During the late 1970s, Guyana’s neo-colonial political system experienced a deep crisis due to the Burnham government’s repeated electoral fraud, concentrating power through unconstitutional amendments and responding to the backlash with beatings, imprisonment, and harassment of political opponents. It was in the midst of this crisis whereby the Working People’s Alliance (WPA), a newly formed opposition political party uniquely organized along the lines of racial and economic diversity, sought to transcend the establishment tactic of ruling via manipulating the country’s racial divide. Thus due to the important origins of the WPA and their political line, party members were quickly singled out by the authoritarian government of Forbes Burnham as enemies of the state. This state of repression against Burnham’s political opponents, which included Walter Rodney, continued until 1992, when Cheddi Jagan was elected president.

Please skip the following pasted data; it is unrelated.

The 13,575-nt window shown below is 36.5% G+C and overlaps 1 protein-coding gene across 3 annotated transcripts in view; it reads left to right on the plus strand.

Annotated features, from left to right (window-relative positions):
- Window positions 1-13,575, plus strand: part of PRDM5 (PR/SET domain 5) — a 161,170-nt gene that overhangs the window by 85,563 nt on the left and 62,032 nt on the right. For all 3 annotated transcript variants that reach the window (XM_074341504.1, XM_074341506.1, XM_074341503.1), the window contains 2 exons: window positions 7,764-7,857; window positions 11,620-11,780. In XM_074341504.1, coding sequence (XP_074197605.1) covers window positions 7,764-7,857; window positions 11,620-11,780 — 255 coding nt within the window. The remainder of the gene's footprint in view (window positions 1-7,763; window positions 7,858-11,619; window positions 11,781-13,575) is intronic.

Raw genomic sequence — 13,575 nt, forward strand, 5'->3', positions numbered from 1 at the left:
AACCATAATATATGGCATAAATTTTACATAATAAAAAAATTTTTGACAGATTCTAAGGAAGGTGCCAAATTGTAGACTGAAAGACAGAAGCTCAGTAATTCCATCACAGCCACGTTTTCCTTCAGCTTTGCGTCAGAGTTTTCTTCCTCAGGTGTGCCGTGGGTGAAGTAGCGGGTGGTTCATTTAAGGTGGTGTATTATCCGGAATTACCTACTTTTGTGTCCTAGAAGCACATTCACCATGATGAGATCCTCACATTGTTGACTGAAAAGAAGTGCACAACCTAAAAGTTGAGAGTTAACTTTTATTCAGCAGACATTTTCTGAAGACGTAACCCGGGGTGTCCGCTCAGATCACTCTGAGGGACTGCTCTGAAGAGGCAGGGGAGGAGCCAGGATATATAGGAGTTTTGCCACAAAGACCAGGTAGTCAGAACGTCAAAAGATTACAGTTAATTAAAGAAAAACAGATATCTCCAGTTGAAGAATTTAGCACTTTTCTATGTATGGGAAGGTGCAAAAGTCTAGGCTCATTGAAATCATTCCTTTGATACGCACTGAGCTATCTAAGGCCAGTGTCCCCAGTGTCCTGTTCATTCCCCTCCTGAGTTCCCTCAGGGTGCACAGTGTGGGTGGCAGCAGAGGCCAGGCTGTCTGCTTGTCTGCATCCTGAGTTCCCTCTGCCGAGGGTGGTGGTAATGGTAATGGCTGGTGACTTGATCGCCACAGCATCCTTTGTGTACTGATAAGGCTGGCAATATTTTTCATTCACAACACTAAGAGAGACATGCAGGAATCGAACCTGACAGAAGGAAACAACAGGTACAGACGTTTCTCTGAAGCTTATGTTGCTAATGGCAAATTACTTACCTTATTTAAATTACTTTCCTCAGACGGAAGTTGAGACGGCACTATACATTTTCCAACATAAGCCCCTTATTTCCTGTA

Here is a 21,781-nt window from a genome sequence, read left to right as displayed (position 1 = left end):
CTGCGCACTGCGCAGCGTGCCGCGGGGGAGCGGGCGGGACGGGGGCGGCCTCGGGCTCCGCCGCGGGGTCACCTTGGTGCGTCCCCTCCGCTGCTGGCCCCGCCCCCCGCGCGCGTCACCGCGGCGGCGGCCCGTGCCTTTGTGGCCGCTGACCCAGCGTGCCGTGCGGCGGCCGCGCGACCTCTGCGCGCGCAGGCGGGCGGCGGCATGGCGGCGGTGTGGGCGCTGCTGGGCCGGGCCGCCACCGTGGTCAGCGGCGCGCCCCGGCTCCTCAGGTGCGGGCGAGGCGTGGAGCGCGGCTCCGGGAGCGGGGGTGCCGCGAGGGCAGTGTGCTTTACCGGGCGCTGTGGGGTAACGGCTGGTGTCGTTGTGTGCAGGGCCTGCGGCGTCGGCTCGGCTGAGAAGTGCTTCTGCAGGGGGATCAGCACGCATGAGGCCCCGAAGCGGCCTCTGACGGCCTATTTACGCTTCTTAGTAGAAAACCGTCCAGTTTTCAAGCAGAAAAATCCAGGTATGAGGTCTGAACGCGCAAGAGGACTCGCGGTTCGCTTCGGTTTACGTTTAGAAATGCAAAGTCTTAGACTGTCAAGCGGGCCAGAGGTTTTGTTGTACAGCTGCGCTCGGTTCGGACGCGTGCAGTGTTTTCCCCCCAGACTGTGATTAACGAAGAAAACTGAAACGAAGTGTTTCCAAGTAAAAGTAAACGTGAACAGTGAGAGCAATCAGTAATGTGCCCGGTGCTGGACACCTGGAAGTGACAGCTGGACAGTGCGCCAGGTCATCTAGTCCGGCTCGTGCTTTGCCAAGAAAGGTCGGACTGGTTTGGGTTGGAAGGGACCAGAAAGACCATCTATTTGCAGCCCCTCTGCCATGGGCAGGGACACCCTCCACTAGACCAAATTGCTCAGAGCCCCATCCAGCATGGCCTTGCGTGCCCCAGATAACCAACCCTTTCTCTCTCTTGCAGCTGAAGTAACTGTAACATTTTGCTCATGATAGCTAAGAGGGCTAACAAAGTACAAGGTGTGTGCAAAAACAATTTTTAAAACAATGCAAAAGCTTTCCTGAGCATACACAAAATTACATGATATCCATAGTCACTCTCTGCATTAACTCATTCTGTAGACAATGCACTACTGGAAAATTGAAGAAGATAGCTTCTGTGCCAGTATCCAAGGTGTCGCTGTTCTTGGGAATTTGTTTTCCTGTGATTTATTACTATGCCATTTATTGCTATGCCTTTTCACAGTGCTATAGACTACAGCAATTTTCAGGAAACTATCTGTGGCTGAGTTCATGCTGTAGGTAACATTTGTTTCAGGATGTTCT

Aside from Forbes Burnham, the “intellectual author” of the assassination who passed away in 1985, the individual widely suspected of being the behind the assassination was an ex-sergeant of the Guyana Defence Force and electronics expert, Gregory Smith. Smith quickly disappeared after the assassination of Rodney, eventually resurfacing in French Guiana under the name Cyril Johnson. Due to the repeated dismissal of calls for Smith to be extradited back to Guyana, Smith eventually escaped justice—passing away from lung cancer in 2002.
Even the U.S. State Department “declared that from the available evidence the government [of Guyana] was involved in the assassination of Walter Rodney and the removal of key witnesses to the tragedy,” according to Arnold Gibbons in The Legacy of Walter Rodney in Guyana and the Caribbean.
The current COI aims to investigate and uncover the truth behind a brutal period of Guyana’s history. According to the highly contested “Terms of Reference” of the COI, the three designated commissioners will “examine and report on the actions and activities of the state such as the Guyana Police Force, the Guyana Defense Force, the Guyana National Service, The Guyana National People’s Militia, and those who were in command and superintendents of these agencies to determine whether they were tasked with the surveillance of, and the carrying out of actions, and whether they did execute those tasks and carry out those actions against political opposition from the period January1, 1978 to December 31, 1980.”